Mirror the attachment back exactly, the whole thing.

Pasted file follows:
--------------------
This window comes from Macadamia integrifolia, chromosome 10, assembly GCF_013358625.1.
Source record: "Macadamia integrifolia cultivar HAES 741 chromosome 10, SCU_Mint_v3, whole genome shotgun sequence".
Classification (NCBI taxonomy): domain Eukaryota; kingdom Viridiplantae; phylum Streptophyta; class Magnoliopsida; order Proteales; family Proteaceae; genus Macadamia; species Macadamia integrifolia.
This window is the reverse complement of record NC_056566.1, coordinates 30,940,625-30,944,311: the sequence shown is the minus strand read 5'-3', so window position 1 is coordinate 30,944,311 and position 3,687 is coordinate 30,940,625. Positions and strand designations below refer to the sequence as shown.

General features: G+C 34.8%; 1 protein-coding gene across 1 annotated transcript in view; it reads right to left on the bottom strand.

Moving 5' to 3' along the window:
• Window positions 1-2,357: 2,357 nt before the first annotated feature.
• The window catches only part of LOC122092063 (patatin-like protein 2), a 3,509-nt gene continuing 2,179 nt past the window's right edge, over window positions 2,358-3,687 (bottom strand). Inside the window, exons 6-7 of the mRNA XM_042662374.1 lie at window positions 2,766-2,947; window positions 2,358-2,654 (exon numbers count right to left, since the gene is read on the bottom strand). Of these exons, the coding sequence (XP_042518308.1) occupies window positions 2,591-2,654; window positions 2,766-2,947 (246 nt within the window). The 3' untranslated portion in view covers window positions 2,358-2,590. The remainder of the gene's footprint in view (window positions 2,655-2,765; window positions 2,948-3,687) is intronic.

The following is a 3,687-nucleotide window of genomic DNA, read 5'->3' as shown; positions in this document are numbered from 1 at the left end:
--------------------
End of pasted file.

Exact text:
This window comes from Macadamia integrifolia, chromosome 10, assembly GCF_013358625.1.
Source record: "Macadamia integrifolia cultivar HAES 741 chromosome 10, SCU_Mint_v3, whole genome shotgun sequence".
Classification (NCBI taxonomy): domain Eukaryota; kingdom Viridiplantae; phylum Streptophyta; class Magnoliopsida; order Proteales; family Proteaceae; genus Macadamia; species Macadamia integrifolia.
This window is the reverse complement of record NC_056566.1, coordinates 30,940,625-30,944,311: the sequence shown is the minus strand read 5'-3', so window position 1 is coordinate 30,944,311 and position 3,687 is coordinate 30,940,625. Positions and strand designations below refer to the sequence as shown.

General features: G+C 34.8%; 1 protein-coding gene across 1 annotated transcript in view; it reads right to left on the bottom strand.

Moving 5' to 3' along the window:
• Window positions 1-2,357: 2,357 nt before the first annotated feature.
• The window catches only part of LOC122092063 (patatin-like protein 2), a 3,509-nt gene continuing 2,179 nt past the window's right edge, over window positions 2,358-3,687 (bottom strand). Inside the window, exons 6-7 of the mRNA XM_042662374.1 lie at window positions 2,766-2,947; window positions 2,358-2,654 (exon numbers count right to left, since the gene is read on the bottom strand). Of these exons, the coding sequence (XP_042518308.1) occupies window positions 2,591-2,654; window positions 2,766-2,947 (246 nt within the window). The 3' untranslated portion in view covers window positions 2,358-2,590. The remainder of the gene's footprint in view (window positions 2,655-2,765; window positions 2,948-3,687) is intronic.

The following is a 3,687-nucleotide window of genomic DNA, read 5'->3' as shown; positions in this document are numbered from 1 at the left end: